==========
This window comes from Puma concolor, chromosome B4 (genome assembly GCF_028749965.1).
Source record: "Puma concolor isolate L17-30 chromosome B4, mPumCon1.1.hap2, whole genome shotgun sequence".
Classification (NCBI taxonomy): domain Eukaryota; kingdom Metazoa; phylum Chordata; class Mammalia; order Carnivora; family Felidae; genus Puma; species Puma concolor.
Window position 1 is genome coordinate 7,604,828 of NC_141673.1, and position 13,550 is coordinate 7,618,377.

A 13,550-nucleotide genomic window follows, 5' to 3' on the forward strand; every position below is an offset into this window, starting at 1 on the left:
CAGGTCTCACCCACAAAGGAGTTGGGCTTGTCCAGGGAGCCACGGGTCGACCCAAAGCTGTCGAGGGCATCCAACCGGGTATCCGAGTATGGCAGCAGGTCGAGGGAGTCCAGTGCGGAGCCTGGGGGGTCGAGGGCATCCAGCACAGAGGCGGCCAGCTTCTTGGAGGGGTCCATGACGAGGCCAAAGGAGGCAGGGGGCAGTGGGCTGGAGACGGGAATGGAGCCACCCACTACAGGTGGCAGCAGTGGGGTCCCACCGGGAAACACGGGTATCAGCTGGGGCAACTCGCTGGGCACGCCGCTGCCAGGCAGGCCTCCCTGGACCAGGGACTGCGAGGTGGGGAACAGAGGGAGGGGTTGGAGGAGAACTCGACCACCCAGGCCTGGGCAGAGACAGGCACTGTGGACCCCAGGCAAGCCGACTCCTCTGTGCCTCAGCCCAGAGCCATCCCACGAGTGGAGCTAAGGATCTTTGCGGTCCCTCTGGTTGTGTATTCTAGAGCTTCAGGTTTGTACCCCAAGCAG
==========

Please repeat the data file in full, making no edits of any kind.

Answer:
This window comes from Puma concolor, chromosome B4 (genome assembly GCF_028749965.1).
Source record: "Puma concolor isolate L17-30 chromosome B4, mPumCon1.1.hap2, whole genome shotgun sequence".
Classification (NCBI taxonomy): domain Eukaryota; kingdom Metazoa; phylum Chordata; class Mammalia; order Carnivora; family Felidae; genus Puma; species Puma concolor.
Window position 1 is genome coordinate 7,604,828 of NC_141673.1, and position 13,550 is coordinate 7,618,377.

A 13,550-nucleotide genomic window follows, 5' to 3' on the forward strand; every position below is an offset into this window, starting at 1 on the left:
CAGGTCTCACCCACAAAGGAGTTGGGCTTGTCCAGGGAGCCACGGGTCGACCCAAAGCTGTCGAGGGCATCCAACCGGGTATCCGAGTATGGCAGCAGGTCGAGGGAGTCCAGTGCGGAGCCTGGGGGGTCGAGGGCATCCAGCACAGAGGCGGCCAGCTTCTTGGAGGGGTCCATGACGAGGCCAAAGGAGGCAGGGGGCAGTGGGCTGGAGACGGGAATGGAGCCACCCACTACAGGTGGCAGCAGTGGGGTCCCACCGGGAAACACGGGTATCAGCTGGGGCAACTCGCTGGGCACGCCGCTGCCAGGCAGGCCTCCCTGGACCAGGGACTGCGAGGTGGGGAACAGAGGGAGGGGTTGGAGGAGAACTCGACCACCCAGGCCTGGGCAGAGACAGGCACTGTGGACCCCAGGCAAGCCGACTCCTCTGTGCCTCAGCCCAGAGCCATCCCACGAGTGGAGCTAAGGATCTTTGCGGTCCCTCTGGTTGTGTATTCTAGAGCTTCAGGTTTGTACCCCAAGCAG